“Admitted – Yes! Congratulations. But your first year must be in Paris, London, Florence, Madrid…” With more students applying to college than ever before and with each of those students submitting more applications than in previous years, college administrators are finding new and innovative ways of not rejecting qualified applicants. Offering these prospective first-year students an acceptance contingent upon them spending their freshman year abroad is becoming en vogue for some highly selective colleges. According to a recent piece in The Wall Street Journal by Anjali Athavaley entitled “More Students Head Overseas in Freshman Year,” colleges such as NYU, Middlebury, Colby, Hamilton, and others have employed this program.
So is this a new trend in highly selective college admissions? Perhaps. In the past, study abroad programs have typically been designated for upperclassmen. Yet while very few college administrators would ever admit it, by sending first-year students to study abroad, they alleviate overcrowding in the dorms. Then, when these study abroad students return for their sophomore year, they fill the spots vacated by students who have transferred out. A perfect system, right?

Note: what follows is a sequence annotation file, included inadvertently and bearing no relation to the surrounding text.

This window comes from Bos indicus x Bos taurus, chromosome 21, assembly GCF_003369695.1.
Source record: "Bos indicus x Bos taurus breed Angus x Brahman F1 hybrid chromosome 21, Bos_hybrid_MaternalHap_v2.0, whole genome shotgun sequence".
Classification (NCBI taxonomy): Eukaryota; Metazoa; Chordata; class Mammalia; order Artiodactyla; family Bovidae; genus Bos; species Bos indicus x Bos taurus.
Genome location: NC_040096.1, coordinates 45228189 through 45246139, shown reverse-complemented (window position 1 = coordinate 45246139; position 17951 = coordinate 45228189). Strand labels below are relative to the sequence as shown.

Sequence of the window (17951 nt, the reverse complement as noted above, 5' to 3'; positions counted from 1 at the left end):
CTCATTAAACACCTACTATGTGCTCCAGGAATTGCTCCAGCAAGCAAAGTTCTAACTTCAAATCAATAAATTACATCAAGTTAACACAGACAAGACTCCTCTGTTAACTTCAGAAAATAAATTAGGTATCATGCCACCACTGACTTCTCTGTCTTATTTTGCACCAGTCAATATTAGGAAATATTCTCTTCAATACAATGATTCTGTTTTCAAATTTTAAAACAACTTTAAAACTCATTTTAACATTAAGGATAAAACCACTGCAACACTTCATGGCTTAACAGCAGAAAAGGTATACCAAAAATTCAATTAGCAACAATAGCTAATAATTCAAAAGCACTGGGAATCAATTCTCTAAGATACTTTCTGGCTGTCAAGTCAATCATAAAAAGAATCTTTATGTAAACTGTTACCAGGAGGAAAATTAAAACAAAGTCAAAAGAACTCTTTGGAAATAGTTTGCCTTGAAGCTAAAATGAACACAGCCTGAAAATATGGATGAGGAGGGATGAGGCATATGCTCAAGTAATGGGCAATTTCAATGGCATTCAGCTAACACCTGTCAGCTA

And studying abroad certainly does have its perks. One obvious perk in particular is that students are immersed in the language and culture of the country, and potentially even learn to speak that language fluently. On the downside, study abroad programs can be very expensive, especially in a time when the U.S. Dollar is severely deflated as it is now. For some students, being exiled to Europe isn’t exactly how they envisioned the beginning of their college experience. When students are eager to bond with their classmates during their first year and forge friendships, that’s not going to happen as easily through a study abroad program at which only a few first-year students are enrolled.
For some parents, studying abroad can present other concerns. As an example, with no minimum drinking age outside of the U.S., spending one’s first-year overseas may also not be all that appropriate for the immature and inexperienced 18 year-old. Yet while it may not be the ideal beginning of a college experience, keep in mind that it can offer the opportunity for many students to attend the school of their dreams. Because by agreeing to attend such study abroad programs, by offering these schools such flexibility, these students are giving themselves extra opportunities to earn admission to these schools in the first place. What can we say? Our nation’s elite colleges sure do love their flexibility!
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